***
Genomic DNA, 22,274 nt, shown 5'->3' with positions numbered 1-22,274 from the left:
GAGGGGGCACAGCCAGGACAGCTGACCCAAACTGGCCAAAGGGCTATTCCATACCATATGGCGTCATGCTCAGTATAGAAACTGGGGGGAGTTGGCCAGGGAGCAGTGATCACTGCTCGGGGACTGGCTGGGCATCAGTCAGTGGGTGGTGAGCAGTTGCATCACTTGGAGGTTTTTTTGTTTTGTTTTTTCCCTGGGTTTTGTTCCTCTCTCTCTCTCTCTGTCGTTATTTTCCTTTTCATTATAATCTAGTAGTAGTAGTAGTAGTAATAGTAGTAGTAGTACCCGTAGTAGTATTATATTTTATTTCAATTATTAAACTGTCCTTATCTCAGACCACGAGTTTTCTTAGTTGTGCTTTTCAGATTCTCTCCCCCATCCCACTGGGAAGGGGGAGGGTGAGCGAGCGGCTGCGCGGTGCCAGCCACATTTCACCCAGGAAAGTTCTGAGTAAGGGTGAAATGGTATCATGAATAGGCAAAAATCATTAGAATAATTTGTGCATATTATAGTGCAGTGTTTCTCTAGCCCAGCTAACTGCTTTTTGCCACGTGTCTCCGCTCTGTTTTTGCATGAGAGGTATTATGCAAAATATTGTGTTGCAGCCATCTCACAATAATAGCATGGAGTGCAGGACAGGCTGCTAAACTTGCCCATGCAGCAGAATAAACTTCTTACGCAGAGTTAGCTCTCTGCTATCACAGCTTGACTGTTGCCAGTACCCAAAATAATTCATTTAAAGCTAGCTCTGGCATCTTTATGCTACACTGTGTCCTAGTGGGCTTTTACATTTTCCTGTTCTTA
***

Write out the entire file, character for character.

Genomic DNA, 22,274 nt, shown 5'->3' with positions numbered 1-22,274 from the left:
GAGGGGGCACAGCCAGGACAGCTGACCCAAACTGGCCAAAGGGCTATTCCATACCATATGGCGTCATGCTCAGTATAGAAACTGGGGGGAGTTGGCCAGGGAGCAGTGATCACTGCTCGGGGACTGGCTGGGCATCAGTCAGTGGGTGGTGAGCAGTTGCATCACTTGGAGGTTTTTTTGTTTTGTTTTTTCCCTGGGTTTTGTTCCTCTCTCTCTCTCTCTGTCGTTATTTTCCTTTTCATTATAATCTAGTAGTAGTAGTAGTAGTAATAGTAGTAGTAGTACCCGTAGTAGTATTATATTTTATTTCAATTATTAAACTGTCCTTATCTCAGACCACGAGTTTTCTTAGTTGTGCTTTTCAGATTCTCTCCCCCATCCCACTGGGAAGGGGGAGGGTGAGCGAGCGGCTGCGCGGTGCCAGCCACATTTCACCCAGGAAAGTTCTGAGTAAGGGTGAAATGGTATCATGAATAGGCAAAAATCATTAGAATAATTTGTGCATATTATAGTGCAGTGTTTCTCTAGCCCAGCTAACTGCTTTTTGCCACGTGTCTCCGCTCTGTTTTTGCATGAGAGGTATTATGCAAAATATTGTGTTGCAGCCATCTCACAATAATAGCATGGAGTGCAGGACAGGCTGCTAAACTTGCCCATGCAGCAGAATAAACTTCTTACGCAGAGTTAGCTCTCTGCTATCACAGCTTGACTGTTGCCAGTACCCAAAATAATTCATTTAAAGCTAGCTCTGGCATCTTTATGCTACACTGTGTCCTAGTGGGCTTTTACATTTTCCTGTTCTTA